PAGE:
The Big Interview

COO Robert Wiecko says Dash is ‘cheapest and fastest’ in entire payments industry

Dash COO Robert Wiecko says its technology is the fastest and cheapest in the entire payments industry - the next step is to work on adoption and integration

Dash doesn’t need much introduction. Like all cryptocurrencies, its graphical evolution has followed a familiar path in recent times. Its all-time high reached a colossal peak at the start of 2018 – and price then promptly fell over the edge thereafter.

Dash – with the goal of being digital cash – suffered more than most, losing over 90% of its market cap and tumbling out of the top 10.

Yet, unlike other cryptocurrencies, Dash is not meant to be a speculative asset. Despite the loss of market cap, its network has been building.

“Dash is all about payments”, insists COO Robert Wiecko in a recent interview with Coin Rivet.

“We don’t want to create multiple use cases. For us, that is our area of focus.”

What Dash does differently

The Dash architecture may draw criticism from some camps within the industry. Its master node system is often labelled as being akin to centralisation. However, Wiecko believes that not having the same type of blockchain as other cryptocurrencies has allowed Dash to excel. He says:

“It has allowed us to develop a technology that’s probably the cheapest and the fastest in the entire payments industry.”

Dash lets users transact in less than one second for less than a penny. “I don’t think that any better competitive solution exists at the moment,” says Wiecko.

However, the astute COO concedes that Dash is not naive. The network still has a lot of work to do with the payments industry to gain greater implementation.

“We don’t expect the entire payments industry to disappear just because we exist, or drop the billions that they put into their infrastructures. No, we need to find our place in this industry.”

Where Dash is being adopted

Wiecko says that cryptocurrencies particularly shine in countries with hyperinflation, in remittances, and in industries where chargebacks are an issue. He says that Dash is making cross-border transfers between countries like Mexico and the USA faster and more viable for all.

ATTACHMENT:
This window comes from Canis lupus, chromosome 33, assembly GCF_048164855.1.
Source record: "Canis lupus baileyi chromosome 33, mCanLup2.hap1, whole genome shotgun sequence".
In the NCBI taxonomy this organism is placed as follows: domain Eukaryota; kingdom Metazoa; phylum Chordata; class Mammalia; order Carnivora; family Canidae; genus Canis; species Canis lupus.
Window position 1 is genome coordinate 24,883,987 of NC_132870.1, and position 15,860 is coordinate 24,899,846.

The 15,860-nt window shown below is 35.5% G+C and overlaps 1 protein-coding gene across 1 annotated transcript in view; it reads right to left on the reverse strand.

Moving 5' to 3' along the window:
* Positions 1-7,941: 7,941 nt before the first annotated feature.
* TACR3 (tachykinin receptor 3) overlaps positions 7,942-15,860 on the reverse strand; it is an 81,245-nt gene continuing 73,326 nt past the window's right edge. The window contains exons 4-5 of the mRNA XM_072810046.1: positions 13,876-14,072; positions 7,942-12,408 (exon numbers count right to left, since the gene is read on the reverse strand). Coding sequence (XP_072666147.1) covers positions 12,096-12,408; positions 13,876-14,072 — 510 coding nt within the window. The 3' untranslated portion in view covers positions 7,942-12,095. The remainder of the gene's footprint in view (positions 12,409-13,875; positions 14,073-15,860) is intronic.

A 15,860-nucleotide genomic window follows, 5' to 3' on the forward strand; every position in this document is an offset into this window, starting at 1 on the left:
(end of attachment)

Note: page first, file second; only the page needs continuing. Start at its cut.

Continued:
While users can achieve the same goal with Bitcoin, Wiecko explains that Dash is “faster and cheaper”. He continues:

“Look at Venezuela. For them it makes a huge difference whether they pay a penny or half a dollar or one dollar. Some of these people live for one dollar a day… it’s one day of their life…

People are looking for an alternative that works. They cannot use cash, the local currency, because they would need to bring large amounts like boxes or trucks of cash… Can you imagine a merchant accepting this amount of cash? It’s impossible, right?”

Credit cards are also not an option since the settlement takes place around three days after payment. “Where there is 2,000,000% inflation, you’re losing all your income and even paying for the transaction,” he remarks.

Dash is among the most active cryptocurrencies in Venezuela and is now accepted by merchants in over 3,000 places. The team on the ground there is working hard to increase awareness throughout the country.

Where else is Dash being used?

Other large markets for Dash are (unsurprisingly) Colombia, Turkey, and Ukraine. Although, Wiecko explains that it’s not only places with hyperinflation, but countries in which there’s no longer any trust or where the traditional financial system has collapsed.

Dash is also gaining traction in cash-based industries. He says:

“A great example is the legal cannabis industry in the United States and Canada. It’s a legal, highly regulated industry. However, they have issues with another highly regulated industry – the banking industry.